Review: Resistance: Fall of Man (PS3)

Resistance: Fall of Man can be thought of as a modern first-person shooter captured in its adolescence. It arrived on the tailwind of the best and brightest PlayStation 2 and Xbox shooters, and it follows their lead with panache, sporting engaging firefights, creative weapon designs and exciting combat. But unfortunately, it suffers from last-generation conventions that leave the player feeling beleaguered too often by mazes of corridors, uneven pacing and a sorely missed online cooperative play mode.

Yet in spite of feeling a bit frayed around the edges and worn with age, Resistance is an undeniably fun and engaging journey that’s still worth taking.

But first, I should preface by noting: I had a hard time determining the best approach for reviewing Resistance. On the one hand, it was a highly vaunted flagship title that was widely regarded as an early adopter’s best bet for his or her shiny new PlayStation 3; but on the other, that was just about two and a half years ago, and expectations for games have changed significantly since then. Resistance arrived on North American shelves on November 14, 2006 — five days after Gears of War — and since then we’ve seen the genre rapidly evolve with heavy hitters like Halo 3, Call of Duty 4: Modern Warfare, and Killzone 2. And perhaps most importantly, it would certainly be unfair to discuss the game without addressing its recent sequel, Resistance 2.

As a result, this review will be followed up in a few days by an in-depth review of Resistance 2, which will compare the two games at length.

Thanks to the Chimera, pretty much every inch of Britain that you'll encounter is halfway reduced to rubble.

Thanks to the Chimera, pretty much every inch of Britain that you'll encounter is halfway reduced to rubble.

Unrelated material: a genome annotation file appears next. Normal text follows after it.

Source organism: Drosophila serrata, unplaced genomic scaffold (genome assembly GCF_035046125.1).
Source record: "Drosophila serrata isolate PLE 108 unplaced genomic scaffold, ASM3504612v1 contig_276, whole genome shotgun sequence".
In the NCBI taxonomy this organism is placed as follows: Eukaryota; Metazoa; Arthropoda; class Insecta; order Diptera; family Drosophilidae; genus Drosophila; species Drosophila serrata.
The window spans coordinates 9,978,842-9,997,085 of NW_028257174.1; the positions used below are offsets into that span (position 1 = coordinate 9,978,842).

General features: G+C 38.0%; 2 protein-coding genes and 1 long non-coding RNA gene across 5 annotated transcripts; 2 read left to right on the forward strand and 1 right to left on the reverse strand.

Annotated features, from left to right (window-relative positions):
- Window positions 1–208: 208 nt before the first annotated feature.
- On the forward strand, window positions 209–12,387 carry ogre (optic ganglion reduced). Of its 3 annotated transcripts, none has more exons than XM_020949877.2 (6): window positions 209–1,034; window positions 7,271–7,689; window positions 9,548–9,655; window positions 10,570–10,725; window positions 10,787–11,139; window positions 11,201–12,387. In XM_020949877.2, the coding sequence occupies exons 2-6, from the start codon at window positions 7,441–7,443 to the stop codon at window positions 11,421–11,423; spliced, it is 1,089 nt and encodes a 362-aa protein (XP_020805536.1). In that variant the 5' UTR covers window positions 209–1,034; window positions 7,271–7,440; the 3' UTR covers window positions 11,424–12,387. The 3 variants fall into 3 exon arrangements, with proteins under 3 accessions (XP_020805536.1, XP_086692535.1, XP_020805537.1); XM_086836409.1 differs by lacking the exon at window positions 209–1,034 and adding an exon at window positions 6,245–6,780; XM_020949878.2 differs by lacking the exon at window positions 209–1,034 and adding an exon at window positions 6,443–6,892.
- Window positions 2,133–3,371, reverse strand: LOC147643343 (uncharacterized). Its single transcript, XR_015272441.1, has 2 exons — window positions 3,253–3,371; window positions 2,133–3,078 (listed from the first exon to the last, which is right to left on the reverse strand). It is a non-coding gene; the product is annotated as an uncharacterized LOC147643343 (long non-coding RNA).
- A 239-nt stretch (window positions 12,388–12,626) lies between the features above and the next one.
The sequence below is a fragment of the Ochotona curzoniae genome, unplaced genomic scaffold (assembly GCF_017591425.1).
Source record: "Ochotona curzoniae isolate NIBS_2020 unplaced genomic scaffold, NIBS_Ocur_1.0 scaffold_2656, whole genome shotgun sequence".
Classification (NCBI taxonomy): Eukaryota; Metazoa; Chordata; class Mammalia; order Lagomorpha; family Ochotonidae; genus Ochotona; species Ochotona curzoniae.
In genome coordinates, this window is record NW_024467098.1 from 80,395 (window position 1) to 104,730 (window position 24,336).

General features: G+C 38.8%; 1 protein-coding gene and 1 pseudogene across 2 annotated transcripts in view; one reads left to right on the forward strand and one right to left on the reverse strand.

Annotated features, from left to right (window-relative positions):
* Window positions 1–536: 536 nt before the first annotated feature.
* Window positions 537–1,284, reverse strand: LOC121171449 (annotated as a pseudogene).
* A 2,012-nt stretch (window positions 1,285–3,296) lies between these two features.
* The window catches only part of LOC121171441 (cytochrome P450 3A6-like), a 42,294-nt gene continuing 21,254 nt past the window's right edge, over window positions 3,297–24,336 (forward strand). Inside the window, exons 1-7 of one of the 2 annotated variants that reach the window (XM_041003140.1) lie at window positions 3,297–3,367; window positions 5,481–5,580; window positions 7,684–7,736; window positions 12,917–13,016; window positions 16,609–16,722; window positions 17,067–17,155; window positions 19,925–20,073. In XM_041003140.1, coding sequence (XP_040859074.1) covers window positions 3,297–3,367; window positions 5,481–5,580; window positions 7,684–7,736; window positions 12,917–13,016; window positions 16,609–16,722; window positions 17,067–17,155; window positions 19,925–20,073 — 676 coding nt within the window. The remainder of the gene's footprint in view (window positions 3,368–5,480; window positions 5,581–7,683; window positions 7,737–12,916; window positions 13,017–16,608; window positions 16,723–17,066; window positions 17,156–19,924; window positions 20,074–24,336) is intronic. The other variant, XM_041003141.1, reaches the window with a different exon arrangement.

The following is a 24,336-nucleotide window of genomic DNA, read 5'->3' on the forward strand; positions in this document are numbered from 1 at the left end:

Resistance’s premise is absolutely one of its most valuable assets; in fact, it may be the best spin on the oversaturated World War II first-person shooter genre since Return to Castle Wolfenstein. The game focuses around a devastating and unexplained emergence of deadly alien-like creatures, called Chimera, which swarm out of the Soviet Union and encroach upon Britain from the English Channel. The year is 1951, and you are Sgt. Nathan Hale, an American soldier who interestingly bears the namesake of one of the United States’ first spies. Tasked with aiding the British defenses, you’re dropped into an intriguing mixture of mid-20th century society and futuristic tools of destruction.

Insomniac deserves commendation for creating a surreal, fascinating world bolstered by a brilliant premise, but the game regrettably falters in its delivery. Pre-rendered cutscenes built on in-game assets may have been adequate at best in 2006, but in 2009 it’s the scarlet letter of rushed production. Frankly, it looks hokey, but the real problem is that it jerks the player out of the action too frequently.